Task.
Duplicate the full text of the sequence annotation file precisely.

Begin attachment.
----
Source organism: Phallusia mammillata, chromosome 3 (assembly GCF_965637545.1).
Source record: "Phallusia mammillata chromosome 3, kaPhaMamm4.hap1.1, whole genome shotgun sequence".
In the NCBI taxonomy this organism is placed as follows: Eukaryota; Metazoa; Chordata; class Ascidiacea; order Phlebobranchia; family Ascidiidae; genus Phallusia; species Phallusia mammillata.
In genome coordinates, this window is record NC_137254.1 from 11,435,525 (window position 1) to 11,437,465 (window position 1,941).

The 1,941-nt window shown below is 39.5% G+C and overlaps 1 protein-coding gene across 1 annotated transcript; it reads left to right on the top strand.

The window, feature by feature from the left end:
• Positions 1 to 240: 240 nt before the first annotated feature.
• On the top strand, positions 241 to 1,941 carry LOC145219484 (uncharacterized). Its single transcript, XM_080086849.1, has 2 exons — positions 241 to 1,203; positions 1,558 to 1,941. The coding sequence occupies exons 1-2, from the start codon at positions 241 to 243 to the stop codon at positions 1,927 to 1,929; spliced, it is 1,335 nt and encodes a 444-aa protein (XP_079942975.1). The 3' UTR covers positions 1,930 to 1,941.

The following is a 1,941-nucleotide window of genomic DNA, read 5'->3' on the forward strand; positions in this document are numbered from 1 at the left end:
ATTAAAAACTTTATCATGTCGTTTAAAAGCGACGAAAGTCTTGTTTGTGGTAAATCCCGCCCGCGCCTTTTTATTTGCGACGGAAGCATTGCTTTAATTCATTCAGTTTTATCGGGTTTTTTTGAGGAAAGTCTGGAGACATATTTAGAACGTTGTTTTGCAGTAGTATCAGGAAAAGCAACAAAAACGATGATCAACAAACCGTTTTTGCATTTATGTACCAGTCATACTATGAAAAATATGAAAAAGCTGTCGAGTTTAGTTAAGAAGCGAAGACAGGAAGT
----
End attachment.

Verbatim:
Source organism: Phallusia mammillata, chromosome 3 (assembly GCF_965637545.1).
Source record: "Phallusia mammillata chromosome 3, kaPhaMamm4.hap1.1, whole genome shotgun sequence".
In the NCBI taxonomy this organism is placed as follows: Eukaryota; Metazoa; Chordata; class Ascidiacea; order Phlebobranchia; family Ascidiidae; genus Phallusia; species Phallusia mammillata.
In genome coordinates, this window is record NC_137254.1 from 11,435,525 (window position 1) to 11,437,465 (window position 1,941).

The 1,941-nt window shown below is 39.5% G+C and overlaps 1 protein-coding gene across 1 annotated transcript; it reads left to right on the top strand.

The window, feature by feature from the left end:
• Positions 1 to 240: 240 nt before the first annotated feature.
• On the top strand, positions 241 to 1,941 carry LOC145219484 (uncharacterized). Its single transcript, XM_080086849.1, has 2 exons — positions 241 to 1,203; positions 1,558 to 1,941. The coding sequence occupies exons 1-2, from the start codon at positions 241 to 243 to the stop codon at positions 1,927 to 1,929; spliced, it is 1,335 nt and encodes a 444-aa protein (XP_079942975.1). The 3' UTR covers positions 1,930 to 1,941.

The following is a 1,941-nucleotide window of genomic DNA, read 5'->3' on the forward strand; positions in this document are numbered from 1 at the left end:
ATTAAAAACTTTATCATGTCGTTTAAAAGCGACGAAAGTCTTGTTTGTGGTAAATCCCGCCCGCGCCTTTTTATTTGCGACGGAAGCATTGCTTTAATTCATTCAGTTTTATCGGGTTTTTTTGAGGAAAGTCTGGAGACATATTTAGAACGTTGTTTTGCAGTAGTATCAGGAAAAGCAACAAAAACGATGATCAACAAACCGTTTTTGCATTTATGTACCAGTCATACTATGAAAAATATGAAAAAGCTGTCGAGTTTAGTTAAGAAGCGAAGACAGGAAGT